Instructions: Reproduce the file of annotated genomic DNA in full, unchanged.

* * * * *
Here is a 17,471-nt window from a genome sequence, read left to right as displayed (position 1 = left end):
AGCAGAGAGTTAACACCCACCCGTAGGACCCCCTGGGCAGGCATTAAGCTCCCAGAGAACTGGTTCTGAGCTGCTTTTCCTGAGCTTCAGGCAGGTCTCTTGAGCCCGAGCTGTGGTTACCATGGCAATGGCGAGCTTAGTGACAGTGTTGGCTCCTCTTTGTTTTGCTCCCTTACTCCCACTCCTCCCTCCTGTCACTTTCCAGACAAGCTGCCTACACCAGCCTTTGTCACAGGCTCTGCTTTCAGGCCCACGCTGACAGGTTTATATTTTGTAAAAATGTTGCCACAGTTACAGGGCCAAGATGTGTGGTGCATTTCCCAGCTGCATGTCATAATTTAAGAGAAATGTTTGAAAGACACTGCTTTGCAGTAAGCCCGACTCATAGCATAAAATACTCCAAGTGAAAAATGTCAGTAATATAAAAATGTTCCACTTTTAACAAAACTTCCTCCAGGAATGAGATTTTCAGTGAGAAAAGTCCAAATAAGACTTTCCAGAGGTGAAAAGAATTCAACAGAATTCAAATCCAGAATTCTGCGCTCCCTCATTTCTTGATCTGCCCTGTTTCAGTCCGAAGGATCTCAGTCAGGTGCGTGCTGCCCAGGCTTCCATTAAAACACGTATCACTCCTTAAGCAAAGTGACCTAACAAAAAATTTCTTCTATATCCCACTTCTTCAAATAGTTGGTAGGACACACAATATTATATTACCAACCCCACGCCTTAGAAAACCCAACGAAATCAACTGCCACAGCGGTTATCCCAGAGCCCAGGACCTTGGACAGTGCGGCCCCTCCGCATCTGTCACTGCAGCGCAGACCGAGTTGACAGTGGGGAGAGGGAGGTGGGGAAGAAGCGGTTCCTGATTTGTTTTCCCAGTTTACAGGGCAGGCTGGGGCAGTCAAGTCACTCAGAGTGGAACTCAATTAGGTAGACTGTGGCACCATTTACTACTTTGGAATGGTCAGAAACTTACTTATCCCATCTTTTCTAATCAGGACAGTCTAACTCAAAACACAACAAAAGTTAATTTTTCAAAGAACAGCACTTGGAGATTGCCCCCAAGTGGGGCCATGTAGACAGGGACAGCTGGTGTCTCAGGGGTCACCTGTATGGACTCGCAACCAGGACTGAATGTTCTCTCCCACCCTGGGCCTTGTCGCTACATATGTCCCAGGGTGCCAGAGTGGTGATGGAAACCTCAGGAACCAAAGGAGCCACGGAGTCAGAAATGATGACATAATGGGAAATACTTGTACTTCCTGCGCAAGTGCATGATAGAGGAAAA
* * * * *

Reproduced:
Here is a 17,471-nt window from a genome sequence, read left to right as displayed (position 1 = left end):
AGCAGAGAGTTAACACCCACCCGTAGGACCCCCTGGGCAGGCATTAAGCTCCCAGAGAACTGGTTCTGAGCTGCTTTTCCTGAGCTTCAGGCAGGTCTCTTGAGCCCGAGCTGTGGTTACCATGGCAATGGCGAGCTTAGTGACAGTGTTGGCTCCTCTTTGTTTTGCTCCCTTACTCCCACTCCTCCCTCCTGTCACTTTCCAGACAAGCTGCCTACACCAGCCTTTGTCACAGGCTCTGCTTTCAGGCCCACGCTGACAGGTTTATATTTTGTAAAAATGTTGCCACAGTTACAGGGCCAAGATGTGTGGTGCATTTCCCAGCTGCATGTCATAATTTAAGAGAAATGTTTGAAAGACACTGCTTTGCAGTAAGCCCGACTCATAGCATAAAATACTCCAAGTGAAAAATGTCAGTAATATAAAAATGTTCCACTTTTAACAAAACTTCCTCCAGGAATGAGATTTTCAGTGAGAAAAGTCCAAATAAGACTTTCCAGAGGTGAAAAGAATTCAACAGAATTCAAATCCAGAATTCTGCGCTCCCTCATTTCTTGATCTGCCCTGTTTCAGTCCGAAGGATCTCAGTCAGGTGCGTGCTGCCCAGGCTTCCATTAAAACACGTATCACTCCTTAAGCAAAGTGACCTAACAAAAAATTTCTTCTATATCCCACTTCTTCAAATAGTTGGTAGGACACACAATATTATATTACCAACCCCACGCCTTAGAAAACCCAACGAAATCAACTGCCACAGCGGTTATCCCAGAGCCCAGGACCTTGGACAGTGCGGCCCCTCCGCATCTGTCACTGCAGCGCAGACCGAGTTGACAGTGGGGAGAGGGAGGTGGGGAAGAAGCGGTTCCTGATTTGTTTTCCCAGTTTACAGGGCAGGCTGGGGCAGTCAAGTCACTCAGAGTGGAACTCAATTAGGTAGACTGTGGCACCATTTACTACTTTGGAATGGTCAGAAACTTACTTATCCCATCTTTTCTAATCAGGACAGTCTAACTCAAAACACAACAAAAGTTAATTTTTCAAAGAACAGCACTTGGAGATTGCCCCCAAGTGGGGCCATGTAGACAGGGACAGCTGGTGTCTCAGGGGTCACCTGTATGGACTCGCAACCAGGACTGAATGTTCTCTCCCACCCTGGGCCTTGTCGCTACATATGTCCCAGGGTGCCAGAGTGGTGATGGAAACCTCAGGAACCAAAGGAGCCACGGAGTCAGAAATGATGACATAATGGGAAATACTTGTACTTCCTGCGCAAGTGCATGATAGAGGAAAA